or, perhaps less ‘buzz word’-y: making a case for speaking the same language.
I’m in the process reviewing my chapter on Google and I continue to find myself hitting a wall with two radically different ideological realities between the geographer’s cry of neoliberalism and the libertarian cry of open source. It feels patently clear to me that these two ideas and their respective successes have a symbiotic relationship, but what is also clear is that neither discipline has been able to get a ‘little air from the outside’, to recall a perfectly articulated sentiment from AO.
I recently ran across one article from two Poli Sci PhD students at Berkeley that conducted a study on the use of neoliberalism. While their findings were interesting (generally negative connotation or equally neutral connotation, there were very few ‘positive’ uses of the term), what I found more interesting was their disciplinary scope of the project, making claims that in general, there were no ‘definitions’ given by people using it in relation to empirical studies. What was missing was any nod to the plethora of geographers that have engaged neoliberalism- ( I would argue, almost ad nauseaum… sorry)- in the past 15 years, many of which have become quite established as key thinkers in a variety of specialty areas.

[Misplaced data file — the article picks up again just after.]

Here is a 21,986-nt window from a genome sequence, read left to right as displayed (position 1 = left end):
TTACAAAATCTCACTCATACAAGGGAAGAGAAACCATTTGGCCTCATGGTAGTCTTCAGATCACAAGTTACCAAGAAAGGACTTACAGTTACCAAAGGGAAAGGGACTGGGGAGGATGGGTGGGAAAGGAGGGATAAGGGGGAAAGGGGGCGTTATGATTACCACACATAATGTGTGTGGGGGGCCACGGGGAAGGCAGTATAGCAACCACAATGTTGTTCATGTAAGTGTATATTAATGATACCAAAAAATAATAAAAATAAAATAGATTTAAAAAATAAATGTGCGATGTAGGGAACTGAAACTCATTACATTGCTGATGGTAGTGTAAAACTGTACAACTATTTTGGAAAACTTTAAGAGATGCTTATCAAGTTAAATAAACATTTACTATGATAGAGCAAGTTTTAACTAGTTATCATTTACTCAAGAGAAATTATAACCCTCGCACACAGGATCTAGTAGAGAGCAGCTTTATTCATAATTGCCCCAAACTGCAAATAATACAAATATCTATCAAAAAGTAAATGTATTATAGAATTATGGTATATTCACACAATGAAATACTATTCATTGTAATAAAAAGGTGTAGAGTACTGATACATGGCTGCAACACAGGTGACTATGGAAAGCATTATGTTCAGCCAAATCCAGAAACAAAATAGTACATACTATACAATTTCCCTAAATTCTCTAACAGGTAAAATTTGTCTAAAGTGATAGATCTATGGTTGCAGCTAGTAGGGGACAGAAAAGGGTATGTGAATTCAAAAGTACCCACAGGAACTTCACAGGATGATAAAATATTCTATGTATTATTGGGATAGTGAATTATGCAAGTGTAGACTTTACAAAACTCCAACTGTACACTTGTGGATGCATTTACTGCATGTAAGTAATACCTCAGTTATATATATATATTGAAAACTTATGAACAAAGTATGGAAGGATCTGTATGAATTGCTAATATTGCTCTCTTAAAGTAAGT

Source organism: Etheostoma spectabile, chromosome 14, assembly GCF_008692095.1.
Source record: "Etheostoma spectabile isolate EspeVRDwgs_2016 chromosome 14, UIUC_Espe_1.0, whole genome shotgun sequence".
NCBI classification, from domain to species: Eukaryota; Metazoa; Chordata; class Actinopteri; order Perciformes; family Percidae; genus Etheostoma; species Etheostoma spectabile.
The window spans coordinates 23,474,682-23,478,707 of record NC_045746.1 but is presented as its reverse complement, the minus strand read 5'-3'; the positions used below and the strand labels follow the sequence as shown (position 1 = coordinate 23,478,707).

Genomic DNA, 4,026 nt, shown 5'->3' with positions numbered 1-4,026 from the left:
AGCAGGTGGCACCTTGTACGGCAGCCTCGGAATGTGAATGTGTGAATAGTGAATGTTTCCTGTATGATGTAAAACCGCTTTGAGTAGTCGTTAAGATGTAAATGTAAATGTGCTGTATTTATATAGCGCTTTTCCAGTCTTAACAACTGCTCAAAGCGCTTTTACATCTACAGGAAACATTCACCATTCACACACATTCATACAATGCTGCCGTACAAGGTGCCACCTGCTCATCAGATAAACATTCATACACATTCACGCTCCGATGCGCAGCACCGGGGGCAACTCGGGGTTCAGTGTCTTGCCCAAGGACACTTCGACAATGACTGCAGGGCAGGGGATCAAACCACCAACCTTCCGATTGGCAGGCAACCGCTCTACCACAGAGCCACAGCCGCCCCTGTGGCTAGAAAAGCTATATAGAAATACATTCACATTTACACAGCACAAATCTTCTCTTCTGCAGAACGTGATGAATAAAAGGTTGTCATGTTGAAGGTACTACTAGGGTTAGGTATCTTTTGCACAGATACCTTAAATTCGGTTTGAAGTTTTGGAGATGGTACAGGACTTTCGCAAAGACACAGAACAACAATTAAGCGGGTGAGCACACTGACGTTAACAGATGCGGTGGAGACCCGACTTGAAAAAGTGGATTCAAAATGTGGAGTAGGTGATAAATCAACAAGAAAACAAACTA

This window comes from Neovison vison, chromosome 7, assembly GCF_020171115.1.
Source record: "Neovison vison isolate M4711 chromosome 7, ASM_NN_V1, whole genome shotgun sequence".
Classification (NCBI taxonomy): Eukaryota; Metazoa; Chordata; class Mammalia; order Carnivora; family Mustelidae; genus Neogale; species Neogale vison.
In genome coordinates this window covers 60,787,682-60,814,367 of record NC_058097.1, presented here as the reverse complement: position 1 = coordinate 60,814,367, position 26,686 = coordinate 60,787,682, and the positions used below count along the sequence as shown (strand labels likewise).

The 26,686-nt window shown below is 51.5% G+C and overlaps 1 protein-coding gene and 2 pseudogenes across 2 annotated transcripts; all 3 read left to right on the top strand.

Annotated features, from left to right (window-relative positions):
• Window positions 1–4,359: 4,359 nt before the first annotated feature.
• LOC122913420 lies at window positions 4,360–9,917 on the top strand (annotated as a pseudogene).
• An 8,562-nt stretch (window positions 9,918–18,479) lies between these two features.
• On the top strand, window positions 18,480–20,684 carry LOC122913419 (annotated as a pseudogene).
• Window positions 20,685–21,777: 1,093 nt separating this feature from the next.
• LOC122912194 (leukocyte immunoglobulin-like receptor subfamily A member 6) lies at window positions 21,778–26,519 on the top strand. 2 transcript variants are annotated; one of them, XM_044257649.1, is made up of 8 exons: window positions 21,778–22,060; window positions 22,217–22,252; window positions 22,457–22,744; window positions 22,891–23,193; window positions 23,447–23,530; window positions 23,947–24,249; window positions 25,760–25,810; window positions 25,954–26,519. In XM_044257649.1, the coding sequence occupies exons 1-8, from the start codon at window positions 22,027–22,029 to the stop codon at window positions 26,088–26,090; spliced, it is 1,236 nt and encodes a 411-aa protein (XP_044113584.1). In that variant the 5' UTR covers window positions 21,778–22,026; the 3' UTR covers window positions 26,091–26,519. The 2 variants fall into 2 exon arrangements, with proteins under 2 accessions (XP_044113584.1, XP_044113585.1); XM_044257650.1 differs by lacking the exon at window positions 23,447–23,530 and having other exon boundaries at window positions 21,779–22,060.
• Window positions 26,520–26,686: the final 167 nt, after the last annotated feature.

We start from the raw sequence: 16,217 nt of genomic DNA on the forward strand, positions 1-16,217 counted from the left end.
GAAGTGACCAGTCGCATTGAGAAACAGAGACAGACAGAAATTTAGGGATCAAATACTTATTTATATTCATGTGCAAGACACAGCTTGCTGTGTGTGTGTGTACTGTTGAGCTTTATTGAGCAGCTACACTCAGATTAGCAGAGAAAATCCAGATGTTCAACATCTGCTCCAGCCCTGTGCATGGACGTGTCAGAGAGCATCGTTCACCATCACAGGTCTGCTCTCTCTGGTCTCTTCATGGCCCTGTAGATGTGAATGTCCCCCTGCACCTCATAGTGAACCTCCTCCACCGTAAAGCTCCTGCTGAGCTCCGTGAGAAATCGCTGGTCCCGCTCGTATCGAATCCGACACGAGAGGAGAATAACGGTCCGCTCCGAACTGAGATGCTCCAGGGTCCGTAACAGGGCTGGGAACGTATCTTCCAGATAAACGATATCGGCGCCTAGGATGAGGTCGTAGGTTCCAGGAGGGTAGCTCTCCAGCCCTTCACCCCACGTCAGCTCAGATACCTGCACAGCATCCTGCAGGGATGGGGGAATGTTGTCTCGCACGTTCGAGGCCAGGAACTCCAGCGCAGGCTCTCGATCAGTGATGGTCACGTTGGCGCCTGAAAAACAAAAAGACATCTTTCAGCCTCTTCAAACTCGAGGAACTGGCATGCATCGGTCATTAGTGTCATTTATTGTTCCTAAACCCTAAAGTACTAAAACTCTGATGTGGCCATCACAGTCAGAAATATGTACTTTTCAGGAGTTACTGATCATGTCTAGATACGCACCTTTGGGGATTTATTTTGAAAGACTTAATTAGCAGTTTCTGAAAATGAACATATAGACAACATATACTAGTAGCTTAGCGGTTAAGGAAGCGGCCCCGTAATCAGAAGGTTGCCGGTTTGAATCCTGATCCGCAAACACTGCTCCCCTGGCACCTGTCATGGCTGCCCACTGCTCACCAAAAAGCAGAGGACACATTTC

I think that sufficiently substantiates my suspicion about the lack of acknowledgement of the compatibility between open-source and neoliberalism. I cannot find a link, primarily because those writing about open-source are generally positive (blanket statement, I know; there are some defectors) and neoliberal literature is not part of their ‘scholarship’ they draw from. In fact, there is little mention of the economic/business environment, other than it stands as a positive alternative to ‘business as usual’. Geography seems to have a certain positive relationship to ‘web 2.0’ technologies and participant potential, which likely keeps the ‘neoliberal’ analytic off the table and instead, opts for a more feminist or foucauldian framework. Within the more critical work, surveillance of the subject becomes the focus. Neoliberalism is one of Geography’s specters of evil, and seems to provide a ‘satisfactory’ explanation of the contemporary milieu, regardless of the ‘crisis’ examined, but I haven’t found any economic geographers that look specifically at open source.
Maybe it just isn’t spatial enough?
Regardless, I see some real missed opportunities to place these two concepts into conversation. As part of my convoluted dissertation, I have begun to do just that. Post degree, however, it feels like a pretty fruitful to continue to build on this symbiotic condition with a critique or interrogation that, following Manovich in Software Takes Command, seems to be missing from our use of software and the role it plays in our daily lives.